Cases of a new deadly superbug that statistically kills one in three infected patients have been reported at Kent hospitals.
Ten cases of Stenotrophomonas maltophilia, commonly called Steno, occurred at hospitals run by the Maidstone and Tunbridge Wells NHS Trust, between April 2007 and March 2008. That is the same trust at the centre of the C-diff outbreaks that killed 90 patients between April 2004 and September 2006.
Another six Steno cases were reported at Darent Valley Hospital, which is within the Dartford and Gravesham NHS Trust.
Medway Maritime Hospital reported two cases of Steno between April last year and March this year.
A spokesman from the East Kent Hospitals Trust said there were no reported cases for the same period.
The infections did not lead to any deaths. There have been 1,000 cases nationally.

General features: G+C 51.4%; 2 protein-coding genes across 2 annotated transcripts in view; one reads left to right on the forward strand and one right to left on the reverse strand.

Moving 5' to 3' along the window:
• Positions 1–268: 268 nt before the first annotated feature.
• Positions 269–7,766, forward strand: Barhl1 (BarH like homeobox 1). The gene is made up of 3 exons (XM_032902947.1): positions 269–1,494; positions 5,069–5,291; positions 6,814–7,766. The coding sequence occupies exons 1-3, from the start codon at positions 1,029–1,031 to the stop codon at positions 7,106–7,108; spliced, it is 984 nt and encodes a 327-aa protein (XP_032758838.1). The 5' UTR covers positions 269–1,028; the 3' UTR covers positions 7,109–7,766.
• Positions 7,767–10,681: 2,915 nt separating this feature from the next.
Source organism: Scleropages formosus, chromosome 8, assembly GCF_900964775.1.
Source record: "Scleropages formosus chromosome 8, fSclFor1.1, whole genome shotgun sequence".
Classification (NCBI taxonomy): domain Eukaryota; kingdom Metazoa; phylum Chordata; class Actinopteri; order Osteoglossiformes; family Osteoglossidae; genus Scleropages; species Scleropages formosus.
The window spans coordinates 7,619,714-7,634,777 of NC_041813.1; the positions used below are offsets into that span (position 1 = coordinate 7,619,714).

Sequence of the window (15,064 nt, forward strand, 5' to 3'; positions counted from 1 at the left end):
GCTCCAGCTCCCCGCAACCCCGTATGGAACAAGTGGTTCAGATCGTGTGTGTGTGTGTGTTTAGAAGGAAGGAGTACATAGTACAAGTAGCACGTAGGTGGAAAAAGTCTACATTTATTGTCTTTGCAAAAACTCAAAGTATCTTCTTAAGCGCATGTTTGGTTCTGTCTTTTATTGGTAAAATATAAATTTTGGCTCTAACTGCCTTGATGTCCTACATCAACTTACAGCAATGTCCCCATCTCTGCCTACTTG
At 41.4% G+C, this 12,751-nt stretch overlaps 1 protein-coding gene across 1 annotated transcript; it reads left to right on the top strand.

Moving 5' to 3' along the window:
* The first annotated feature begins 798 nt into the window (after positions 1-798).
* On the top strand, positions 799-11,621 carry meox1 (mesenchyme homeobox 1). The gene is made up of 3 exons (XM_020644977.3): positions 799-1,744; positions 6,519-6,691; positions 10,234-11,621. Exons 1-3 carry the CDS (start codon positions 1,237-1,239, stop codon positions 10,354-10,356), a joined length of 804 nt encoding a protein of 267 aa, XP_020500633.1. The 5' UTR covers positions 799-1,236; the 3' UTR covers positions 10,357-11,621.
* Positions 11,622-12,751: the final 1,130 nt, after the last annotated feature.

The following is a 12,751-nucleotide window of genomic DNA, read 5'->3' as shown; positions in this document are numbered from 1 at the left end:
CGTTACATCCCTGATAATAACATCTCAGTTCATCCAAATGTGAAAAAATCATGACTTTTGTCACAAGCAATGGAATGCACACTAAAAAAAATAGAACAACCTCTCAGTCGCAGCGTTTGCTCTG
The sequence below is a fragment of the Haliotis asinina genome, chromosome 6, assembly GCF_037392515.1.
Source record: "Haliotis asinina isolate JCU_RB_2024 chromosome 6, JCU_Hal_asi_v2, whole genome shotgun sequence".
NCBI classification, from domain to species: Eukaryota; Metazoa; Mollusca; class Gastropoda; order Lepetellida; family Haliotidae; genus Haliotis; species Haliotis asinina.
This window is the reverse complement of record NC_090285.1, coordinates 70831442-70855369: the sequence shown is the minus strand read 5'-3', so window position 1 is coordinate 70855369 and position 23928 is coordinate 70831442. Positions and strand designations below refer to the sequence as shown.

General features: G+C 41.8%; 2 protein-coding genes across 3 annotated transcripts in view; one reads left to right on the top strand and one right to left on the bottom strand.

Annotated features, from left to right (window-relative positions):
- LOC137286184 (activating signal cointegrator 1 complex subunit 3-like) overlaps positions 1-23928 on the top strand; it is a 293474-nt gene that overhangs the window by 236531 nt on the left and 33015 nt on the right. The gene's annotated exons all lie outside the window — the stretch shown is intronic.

Steno, described by researchers as an "emerging superbug" flourishes in most environments, particularly around taps and shower heads. It can get into the body via catheters or ventilation tubes left in place for long periods of time.
A Maidstone and Tunbridge Wells Trust spokesman said: "Cases of Steno are very rare. Patient safety is paramount and our general infection rates have fallen significantly thanks to scrupulous hygiene and infection control."
In the same year the Steno infections were reported, cases of C-diff at the trust were cut by 35 per cent, to 290 cases, compared to the 444 cases in 2006 to 2007.
A spokesman for Darent Valley Hospital said: "Prevention and control of infection at Darent Valley Hospital is a priority."
How does Steno spread?